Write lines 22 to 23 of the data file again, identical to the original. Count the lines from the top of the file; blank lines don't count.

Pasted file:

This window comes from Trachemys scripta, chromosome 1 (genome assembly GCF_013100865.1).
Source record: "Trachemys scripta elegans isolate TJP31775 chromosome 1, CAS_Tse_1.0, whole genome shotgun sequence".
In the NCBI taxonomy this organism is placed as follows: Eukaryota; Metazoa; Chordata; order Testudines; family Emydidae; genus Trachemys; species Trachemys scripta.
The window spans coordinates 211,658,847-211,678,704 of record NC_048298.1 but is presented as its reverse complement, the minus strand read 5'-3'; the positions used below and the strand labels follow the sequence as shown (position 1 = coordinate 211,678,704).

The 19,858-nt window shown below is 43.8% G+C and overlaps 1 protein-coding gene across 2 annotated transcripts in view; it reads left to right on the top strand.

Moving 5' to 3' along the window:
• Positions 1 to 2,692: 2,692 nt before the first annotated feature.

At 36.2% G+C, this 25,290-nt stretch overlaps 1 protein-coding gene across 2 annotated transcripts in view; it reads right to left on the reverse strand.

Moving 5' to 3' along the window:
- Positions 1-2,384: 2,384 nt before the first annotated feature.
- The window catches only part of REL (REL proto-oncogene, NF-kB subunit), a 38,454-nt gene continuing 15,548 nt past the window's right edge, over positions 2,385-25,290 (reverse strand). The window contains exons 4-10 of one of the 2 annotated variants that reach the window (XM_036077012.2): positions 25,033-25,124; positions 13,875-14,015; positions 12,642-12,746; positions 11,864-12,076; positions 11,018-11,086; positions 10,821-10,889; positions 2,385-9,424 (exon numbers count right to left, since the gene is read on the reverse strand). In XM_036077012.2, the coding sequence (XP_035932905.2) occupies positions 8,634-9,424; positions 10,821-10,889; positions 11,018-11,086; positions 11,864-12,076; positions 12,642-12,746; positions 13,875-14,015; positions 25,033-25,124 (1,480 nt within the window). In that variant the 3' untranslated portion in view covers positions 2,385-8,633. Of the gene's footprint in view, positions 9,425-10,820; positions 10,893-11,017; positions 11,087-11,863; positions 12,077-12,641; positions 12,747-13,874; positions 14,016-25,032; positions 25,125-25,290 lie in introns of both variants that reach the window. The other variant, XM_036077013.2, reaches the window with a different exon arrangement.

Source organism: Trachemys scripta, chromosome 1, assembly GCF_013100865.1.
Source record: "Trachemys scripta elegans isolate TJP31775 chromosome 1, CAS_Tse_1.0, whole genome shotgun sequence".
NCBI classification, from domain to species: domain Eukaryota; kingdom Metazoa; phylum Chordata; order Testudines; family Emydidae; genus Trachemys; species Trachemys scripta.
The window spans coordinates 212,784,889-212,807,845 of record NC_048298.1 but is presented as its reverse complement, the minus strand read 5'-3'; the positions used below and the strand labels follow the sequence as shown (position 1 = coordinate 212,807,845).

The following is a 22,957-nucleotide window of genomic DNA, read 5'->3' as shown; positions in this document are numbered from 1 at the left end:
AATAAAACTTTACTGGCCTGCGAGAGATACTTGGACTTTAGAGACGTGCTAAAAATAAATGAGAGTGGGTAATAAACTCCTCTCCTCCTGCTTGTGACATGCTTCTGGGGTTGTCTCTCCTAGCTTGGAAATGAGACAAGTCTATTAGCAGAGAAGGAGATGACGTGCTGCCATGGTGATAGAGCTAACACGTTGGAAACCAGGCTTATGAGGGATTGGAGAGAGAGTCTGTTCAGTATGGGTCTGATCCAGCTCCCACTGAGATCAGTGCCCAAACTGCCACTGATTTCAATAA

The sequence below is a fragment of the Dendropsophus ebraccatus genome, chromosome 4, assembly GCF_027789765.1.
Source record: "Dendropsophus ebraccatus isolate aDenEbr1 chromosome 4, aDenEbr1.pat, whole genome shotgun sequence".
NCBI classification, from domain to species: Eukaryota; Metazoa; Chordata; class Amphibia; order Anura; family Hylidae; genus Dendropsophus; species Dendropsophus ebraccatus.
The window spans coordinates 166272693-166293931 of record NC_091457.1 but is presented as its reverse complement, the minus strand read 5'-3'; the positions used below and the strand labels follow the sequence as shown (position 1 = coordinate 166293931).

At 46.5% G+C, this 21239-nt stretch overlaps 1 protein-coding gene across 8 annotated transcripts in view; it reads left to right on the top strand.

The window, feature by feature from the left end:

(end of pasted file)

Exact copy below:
At 46.5% G+C, this 21239-nt stretch overlaps 1 protein-coding gene across 8 annotated transcripts in view; it reads left to right on the top strand.

The window, feature by feature from the left end: